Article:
What really hurts the C250d's lap time though is the overly intrusive traction control. Despite all the electronic nannies switched off; the Mercedes system would use the brakes to prevent wheel spin in the damp and cut off power for added measure, especially on the fast C9 and C12. Interestingly, Aditya was quick to point out that the car would fare better in the dry with higher grip leading to less intervention from the traction control. He also found the rear-end to be skittish midway through some of the bumpy corners. "Its stable at turn-in but midway through the corner the back wants to come out and play".

Aditya speaks

"The handling is interesting because you've to be careful about the weight. Its tail steps out at an odd time, little bit too late. I’d like it to step out earlier. The seating position is quite nice and the steering feels good to hold. Traction control is very intrusive – definitely safe for the road, but on the track it gets in your way when you are going for quick lap times."

BMW 320d

  • Lap Time


  • Max Speed


  • C1 Exit Speed


  • Speed at C7 Apex


Despite their similar DNA, it's easy to capture the character differences between the 320d and the C250d within a few corners. Whereas in the C-Class you've a nice and clear view of the track and lots of polished wood and aluminium trimmings around you, the 320d seems more serious and better suited to the track with its low seat height and steering wheel with perfect diameter. Once out of the pit lane, I gave it a bootfull and was pleasantly surprised by how refined the 2-litre unit felt after the frankly noisy 2.2-litre motor in the Mercedes.

As quiet as it is, the less torquey 320d certainly doesn’t pull as strongly as the C250d. The former, however, makes up for it in agility and cornering speeds. Some of the words that Aditya Patel repeated a lot in his comments included playful, fun, quick, agile and "I like it!". That said, there was also mention of some unwanted understeer in the corners. “The front wants to push on tiny bit but overall the car behaves very well on the track. Tail doesn’t step out as much as I thought it would”. I couldn’t help but agree as I went out for my first hot lap – through the quicker corners (Read: C6, C7) there’s a fair amount of understeer to combat. Trying the slow-in, fast-out approach did help the 320d grip more and keep the racing line.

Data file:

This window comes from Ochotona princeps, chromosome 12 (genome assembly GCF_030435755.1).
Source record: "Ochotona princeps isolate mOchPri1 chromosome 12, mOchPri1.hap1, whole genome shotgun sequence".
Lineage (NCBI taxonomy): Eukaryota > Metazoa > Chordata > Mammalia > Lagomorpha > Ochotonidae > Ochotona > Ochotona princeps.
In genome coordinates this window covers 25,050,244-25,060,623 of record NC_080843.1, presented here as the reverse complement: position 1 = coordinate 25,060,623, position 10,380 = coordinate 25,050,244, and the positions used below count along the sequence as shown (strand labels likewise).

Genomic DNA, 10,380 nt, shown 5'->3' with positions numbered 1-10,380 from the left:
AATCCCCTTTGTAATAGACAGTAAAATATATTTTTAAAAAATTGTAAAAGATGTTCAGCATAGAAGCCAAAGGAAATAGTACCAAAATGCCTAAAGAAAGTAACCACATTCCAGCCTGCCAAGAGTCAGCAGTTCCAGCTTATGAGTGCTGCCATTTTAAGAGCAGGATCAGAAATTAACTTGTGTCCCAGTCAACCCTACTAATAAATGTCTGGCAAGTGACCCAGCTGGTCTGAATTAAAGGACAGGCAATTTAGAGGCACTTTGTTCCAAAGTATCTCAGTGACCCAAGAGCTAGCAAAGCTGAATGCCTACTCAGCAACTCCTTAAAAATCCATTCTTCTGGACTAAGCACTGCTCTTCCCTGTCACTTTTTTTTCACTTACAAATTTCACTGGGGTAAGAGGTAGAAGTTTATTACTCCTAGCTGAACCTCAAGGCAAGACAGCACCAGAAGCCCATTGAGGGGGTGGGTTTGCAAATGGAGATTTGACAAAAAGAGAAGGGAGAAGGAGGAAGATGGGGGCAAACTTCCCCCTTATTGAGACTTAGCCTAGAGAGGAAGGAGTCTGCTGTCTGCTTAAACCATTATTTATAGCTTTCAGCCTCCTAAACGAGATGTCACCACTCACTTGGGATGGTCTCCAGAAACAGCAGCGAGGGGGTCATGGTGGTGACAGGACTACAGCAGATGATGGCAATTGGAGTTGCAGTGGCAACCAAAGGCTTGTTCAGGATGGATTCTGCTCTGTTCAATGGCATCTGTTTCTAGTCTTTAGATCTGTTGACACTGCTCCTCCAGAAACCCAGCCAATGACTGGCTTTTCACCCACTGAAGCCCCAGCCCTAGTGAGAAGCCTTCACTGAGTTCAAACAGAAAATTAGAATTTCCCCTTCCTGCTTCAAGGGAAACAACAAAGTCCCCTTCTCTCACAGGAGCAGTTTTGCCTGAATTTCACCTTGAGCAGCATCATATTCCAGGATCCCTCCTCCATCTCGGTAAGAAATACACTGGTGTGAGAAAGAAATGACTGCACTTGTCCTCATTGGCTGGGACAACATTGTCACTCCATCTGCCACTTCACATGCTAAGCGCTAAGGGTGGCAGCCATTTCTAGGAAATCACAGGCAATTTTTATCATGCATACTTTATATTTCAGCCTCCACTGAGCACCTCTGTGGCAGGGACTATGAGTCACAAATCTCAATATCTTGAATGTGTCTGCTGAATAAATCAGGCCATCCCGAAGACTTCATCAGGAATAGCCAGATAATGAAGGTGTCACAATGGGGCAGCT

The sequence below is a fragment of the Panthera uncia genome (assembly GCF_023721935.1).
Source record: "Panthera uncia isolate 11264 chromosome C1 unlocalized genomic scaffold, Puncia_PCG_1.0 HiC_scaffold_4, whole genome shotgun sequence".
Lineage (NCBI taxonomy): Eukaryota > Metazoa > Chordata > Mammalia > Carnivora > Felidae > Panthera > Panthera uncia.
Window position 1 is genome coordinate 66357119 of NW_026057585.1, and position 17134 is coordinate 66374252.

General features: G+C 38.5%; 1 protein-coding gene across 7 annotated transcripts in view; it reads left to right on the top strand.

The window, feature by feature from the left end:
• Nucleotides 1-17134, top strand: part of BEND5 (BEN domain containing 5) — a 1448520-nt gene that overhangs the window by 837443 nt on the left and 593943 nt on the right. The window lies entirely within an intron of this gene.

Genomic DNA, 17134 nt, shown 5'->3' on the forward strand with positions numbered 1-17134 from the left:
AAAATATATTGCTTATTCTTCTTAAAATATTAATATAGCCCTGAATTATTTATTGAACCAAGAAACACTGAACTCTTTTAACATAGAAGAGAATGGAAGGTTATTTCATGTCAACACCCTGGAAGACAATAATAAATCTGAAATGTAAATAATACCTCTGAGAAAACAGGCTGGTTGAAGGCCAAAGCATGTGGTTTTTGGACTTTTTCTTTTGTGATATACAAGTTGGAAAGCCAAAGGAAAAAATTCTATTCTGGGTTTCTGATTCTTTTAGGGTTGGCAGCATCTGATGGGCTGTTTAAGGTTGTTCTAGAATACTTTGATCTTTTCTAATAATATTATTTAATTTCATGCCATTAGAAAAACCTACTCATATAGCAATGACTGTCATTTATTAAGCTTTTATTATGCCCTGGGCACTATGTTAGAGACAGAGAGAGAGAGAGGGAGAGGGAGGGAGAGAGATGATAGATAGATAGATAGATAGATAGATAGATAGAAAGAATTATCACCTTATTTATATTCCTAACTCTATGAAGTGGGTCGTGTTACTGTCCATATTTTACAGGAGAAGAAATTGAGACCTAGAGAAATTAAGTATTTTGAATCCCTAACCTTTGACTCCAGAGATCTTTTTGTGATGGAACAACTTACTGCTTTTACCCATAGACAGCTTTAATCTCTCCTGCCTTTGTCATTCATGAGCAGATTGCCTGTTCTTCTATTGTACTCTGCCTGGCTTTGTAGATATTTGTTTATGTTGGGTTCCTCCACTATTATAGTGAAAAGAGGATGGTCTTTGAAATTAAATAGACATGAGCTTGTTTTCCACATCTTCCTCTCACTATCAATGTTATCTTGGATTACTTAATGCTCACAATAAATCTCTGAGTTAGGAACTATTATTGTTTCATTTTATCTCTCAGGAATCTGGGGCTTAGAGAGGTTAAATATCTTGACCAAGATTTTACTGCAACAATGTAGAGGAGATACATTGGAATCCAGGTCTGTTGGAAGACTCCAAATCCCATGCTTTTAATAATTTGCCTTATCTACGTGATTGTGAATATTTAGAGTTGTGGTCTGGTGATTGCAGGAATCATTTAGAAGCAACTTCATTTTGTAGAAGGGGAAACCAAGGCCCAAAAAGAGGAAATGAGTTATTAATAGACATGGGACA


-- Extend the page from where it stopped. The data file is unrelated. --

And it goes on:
Unlike the C-Class, the grip levels followed all the way to the rear of the BMW, giving it solid poise, especially from mid-corner to exit. To put it in numbers, the 320d was nearly 7kmph and a full 10kmph faster through the C1 exit and C7 respectively, compared to the C250d. All in all, it's the chassis balance and brilliant traction management that give the 320d a clear edge on a circuit like MMRT. For a sport sedan, the BMW is bang on the money.

Aditya Speaks: "I haven’t driven one of these on the track before. First impressions though are good! It behaves very well on the track despite the lack of grunt. It's playful and in the wet, easy to break traction but the engine doesn't have much power to hold the slide. I really had to try to keep it sideways. Gearbox is quick despite being a torque converter. If only it had the power to keep the slides longer."


Some of you might have foreseen us putting the 320d ahead of the C250d in this test because let's be honest, this is an all-out track test at the end of the day. That said, the Mercedes did really well to overcome its traction issues and post a fairly quick lap time of 2m13.55s. A great car but not quite as great as the 320d on a racetrack which turned out to be over 3 seconds quicker. That's crushingly quick in anybody's book.

Photos by Kapil Angane